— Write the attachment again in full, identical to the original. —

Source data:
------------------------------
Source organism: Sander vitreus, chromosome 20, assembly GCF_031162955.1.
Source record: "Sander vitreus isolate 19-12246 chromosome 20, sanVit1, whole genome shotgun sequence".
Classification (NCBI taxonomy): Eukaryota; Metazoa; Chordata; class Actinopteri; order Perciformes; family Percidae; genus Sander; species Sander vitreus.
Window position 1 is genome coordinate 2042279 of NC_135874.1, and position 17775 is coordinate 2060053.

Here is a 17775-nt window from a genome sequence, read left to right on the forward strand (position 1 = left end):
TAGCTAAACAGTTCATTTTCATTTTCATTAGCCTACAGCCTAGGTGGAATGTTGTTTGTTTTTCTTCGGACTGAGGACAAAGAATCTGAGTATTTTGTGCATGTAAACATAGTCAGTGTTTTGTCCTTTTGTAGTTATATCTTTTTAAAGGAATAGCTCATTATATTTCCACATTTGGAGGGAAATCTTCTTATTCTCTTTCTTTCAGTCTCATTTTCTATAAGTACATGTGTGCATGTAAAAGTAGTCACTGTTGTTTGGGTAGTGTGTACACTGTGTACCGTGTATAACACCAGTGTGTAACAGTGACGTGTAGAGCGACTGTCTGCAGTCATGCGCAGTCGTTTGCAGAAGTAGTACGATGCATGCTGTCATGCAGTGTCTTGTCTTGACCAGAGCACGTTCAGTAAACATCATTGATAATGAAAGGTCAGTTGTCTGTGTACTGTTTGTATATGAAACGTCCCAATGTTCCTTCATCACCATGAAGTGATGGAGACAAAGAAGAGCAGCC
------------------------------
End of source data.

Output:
Source organism: Sander vitreus, chromosome 20, assembly GCF_031162955.1.
Source record: "Sander vitreus isolate 19-12246 chromosome 20, sanVit1, whole genome shotgun sequence".
Classification (NCBI taxonomy): Eukaryota; Metazoa; Chordata; class Actinopteri; order Perciformes; family Percidae; genus Sander; species Sander vitreus.
Window position 1 is genome coordinate 2042279 of NC_135874.1, and position 17775 is coordinate 2060053.

Here is a 17775-nt window from a genome sequence, read left to right on the forward strand (position 1 = left end):
TAGCTAAACAGTTCATTTTCATTTTCATTAGCCTACAGCCTAGGTGGAATGTTGTTTGTTTTTCTTCGGACTGAGGACAAAGAATCTGAGTATTTTGTGCATGTAAACATAGTCAGTGTTTTGTCCTTTTGTAGTTATATCTTTTTAAAGGAATAGCTCATTATATTTCCACATTTGGAGGGAAATCTTCTTATTCTCTTTCTTTCAGTCTCATTTTCTATAAGTACATGTGTGCATGTAAAAGTAGTCACTGTTGTTTGGGTAGTGTGTACACTGTGTACCGTGTATAACACCAGTGTGTAACAGTGACGTGTAGAGCGACTGTCTGCAGTCATGCGCAGTCGTTTGCAGAAGTAGTACGATGCATGCTGTCATGCAGTGTCTTGTCTTGACCAGAGCACGTTCAGTAAACATCATTGATAATGAAAGGTCAGTTGTCTGTGTACTGTTTGTATATGAAACGTCCCAATGTTCCTTCATCACCATGAAGTGATGGAGACAAAGAAGAGCAGCC